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OECD NCP Australia & New Zealand - ACF et al. vs. ANZ Bank

Papua New Guinea, 2006

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The Complainants alleged that ANZ Bank financially supports logging companies engaged in human rights abuses and environmental destruction in Papua New Guinea (PNG). Specifically, the Complaint stated that ANZ was “actively facilitating and supporting” the PNG operations of Malaysian logging giant Rimbunan Hijau (RH), a company whose operations involve “serious human rights abuses, environmentally devastating logging practices and repeated, serious illegal conduct”.The Complainants alleged that:

- By failing to take basic steps to ensure that its clients respect human rights, ANZ becomes closely associated with violations of those rights.

- While ANZ had discussed community concerns with RH on these issues, this engagement had not demonstrated positive outcomes and was likely to be ineffective, as it did not occur within an articulated and binding framework of acceptable minimum environmental and human rights standards required as a condition for doing business with the bank.

- ANZ had not adopted a system of environmental management appropriate to its business in that it had not adopted forestry and human rights policies that set acceptable minimum standards for client engagement, in contrast to a number of other multinational financial institutions.

Through the specific instance mechanism of the Guidelines, the Complainants sought the following outcomes and commitments:

- ANZ adopt meaningful forestry and human rights policies that set basic standards for its clients across all its business operations, in accordance with international best practice for financial institutions;

- ANZ immediately disengage from the socially and environmentally destructive forestry operations in PNG;

- ANZ explore and actively foster community-based forestry operations conducted on a sustainable basis in PNG; and,

- ANZ advocate for positive solutions to forestry and human rights issues in Australia and in PNG.[1]

Two OECD Guidelines Complaints against ANZ were filed: the first at the Australian NCP (ANCP) by ACF et al. and the second at the New Zealand NCP (NZ NCP) by the Green Party of Aotearoa New Zealand. 


In seeking to determine whether this case was admissible as a specific instance under the Guidelines, the ANCP sought to establish whether there was an investment nexus between ANZ and RH.After filing the first complaint in August 2006, ACF submitted supplementary evidence to the ANCP regarding the existence of an investment nexus between ANZ and RH in September 2006.In October 2006, the ANCP rejected the complaint, claiming that ANZ’s loans and guarantees did not constitute an “investment nexus” between the bank and the logging company. The ANCP also claimed it was unable to ascertain whether ANZ’s degree of influence was sufficient to trigger the supply chain provision in the Guidelines.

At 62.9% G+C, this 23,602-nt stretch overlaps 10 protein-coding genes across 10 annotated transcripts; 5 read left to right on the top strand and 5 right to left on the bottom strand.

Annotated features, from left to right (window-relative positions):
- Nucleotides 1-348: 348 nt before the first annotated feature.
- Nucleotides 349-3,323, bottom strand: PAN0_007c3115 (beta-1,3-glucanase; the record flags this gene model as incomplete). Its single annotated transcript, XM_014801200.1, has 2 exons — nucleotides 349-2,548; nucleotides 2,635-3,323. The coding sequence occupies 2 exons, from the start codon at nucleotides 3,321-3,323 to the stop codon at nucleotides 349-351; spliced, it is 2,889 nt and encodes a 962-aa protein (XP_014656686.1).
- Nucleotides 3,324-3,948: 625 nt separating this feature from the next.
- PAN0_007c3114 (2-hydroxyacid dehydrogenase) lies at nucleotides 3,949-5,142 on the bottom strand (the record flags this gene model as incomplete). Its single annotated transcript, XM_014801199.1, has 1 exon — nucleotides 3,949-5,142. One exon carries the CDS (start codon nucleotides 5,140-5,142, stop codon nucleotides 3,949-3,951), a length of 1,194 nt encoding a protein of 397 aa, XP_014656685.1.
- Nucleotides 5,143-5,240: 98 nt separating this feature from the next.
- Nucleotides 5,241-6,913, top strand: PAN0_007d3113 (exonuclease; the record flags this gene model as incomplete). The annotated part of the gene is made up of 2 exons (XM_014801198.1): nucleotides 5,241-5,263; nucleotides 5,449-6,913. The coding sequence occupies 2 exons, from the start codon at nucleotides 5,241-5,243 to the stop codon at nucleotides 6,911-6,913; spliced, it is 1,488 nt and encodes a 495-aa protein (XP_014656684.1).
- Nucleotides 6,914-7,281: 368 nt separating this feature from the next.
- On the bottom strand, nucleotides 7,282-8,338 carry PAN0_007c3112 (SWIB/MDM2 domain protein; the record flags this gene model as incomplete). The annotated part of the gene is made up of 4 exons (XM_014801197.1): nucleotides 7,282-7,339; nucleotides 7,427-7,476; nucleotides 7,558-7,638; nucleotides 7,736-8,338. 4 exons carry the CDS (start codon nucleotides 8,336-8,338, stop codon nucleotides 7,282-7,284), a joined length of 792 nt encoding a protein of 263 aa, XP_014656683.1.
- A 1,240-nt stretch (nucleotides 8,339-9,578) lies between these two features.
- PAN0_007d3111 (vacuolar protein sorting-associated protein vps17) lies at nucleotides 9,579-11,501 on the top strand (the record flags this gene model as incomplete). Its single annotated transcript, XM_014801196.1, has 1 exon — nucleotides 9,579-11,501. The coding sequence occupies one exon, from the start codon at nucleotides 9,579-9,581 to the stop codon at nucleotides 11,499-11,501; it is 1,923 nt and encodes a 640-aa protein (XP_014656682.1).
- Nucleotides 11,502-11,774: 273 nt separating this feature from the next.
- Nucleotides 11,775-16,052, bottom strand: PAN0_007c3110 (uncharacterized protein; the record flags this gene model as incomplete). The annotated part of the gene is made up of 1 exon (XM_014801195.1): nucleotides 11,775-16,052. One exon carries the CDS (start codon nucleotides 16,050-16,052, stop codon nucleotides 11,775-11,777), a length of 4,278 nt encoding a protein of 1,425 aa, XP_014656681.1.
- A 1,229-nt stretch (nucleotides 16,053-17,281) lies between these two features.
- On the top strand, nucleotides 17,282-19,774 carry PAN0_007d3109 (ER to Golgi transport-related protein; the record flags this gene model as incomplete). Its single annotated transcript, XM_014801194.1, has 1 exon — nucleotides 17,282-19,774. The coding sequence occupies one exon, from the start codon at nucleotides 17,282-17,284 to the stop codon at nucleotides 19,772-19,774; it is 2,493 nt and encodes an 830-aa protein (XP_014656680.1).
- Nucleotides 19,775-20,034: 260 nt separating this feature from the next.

- The ANCP considered the Complainants’ view that the performance-related bank guarantee given to the PNG Forestry Authority constituted an ANZ investment in RH because of its contingent nature.

- The ANCP noted that a business investment typically involves an element of residual risk bearing by the investor which appears to be absent in the bank guarantee.

- Moreover, the ANCP noted ANZ’s advice that its financial services, including the bank guarantee, were provided on a fee-for-service basis to RH.

These facts led the ANCP to conclude that it would be difficult to characterise ANZ’s financial links with RH as an investment as intended by the Guidelines.[2] ACF responded by stating its disappointment in the ANCP’s highly restrictive interpretation of the “investment nexus”. According to ACF, the Australian NCP excluded consideration of the Complaint despite an undisputed debt-financing link between ANZ Bank and the logging company. In addition, the rejection appears to be inconsistent with other Complaints in which debt-financing relationships have triggered the Guidelines’ complaint procedure.

The second Complaint in New Zealand was rejected by the NZ NCP in February 2008. The NCP argued that, given the lack of a sufficient link between RH and ANZ’s New Zealand-based business and the previous examination of the issue by the Australian Government, further examination of the Complaint was not warranted and would not contribute to the purposes and effectiveness of the Guidelines

In 2010, OECD Watch reported that despite the rejection of the complaint, pressure by NGOs on the bank to articulate clear sustainability standards continued.[3] ANZ Bank became the first Australian bank to adopt a formal forestry and bio-diversity policy in 2007, developed in consultation with civil society groups and industry. Among others, this policy includes clear commitments to not support illegal forestry or large-scale conversion. And ANZ’s CEO has publicly criticised Rimbunan Hijau, even as the bank continues actively to urge Rimbunan Hijau to improve its operations.


1. ANCP Final Statement

2. ANCP Final Statement

3. OECD Watch '10 Years On: Assessing the Contribution of the OECD Guidelines for Multinational Enterprises to Responsible Business Conduct (2010): 17.

OECD Watch case story page: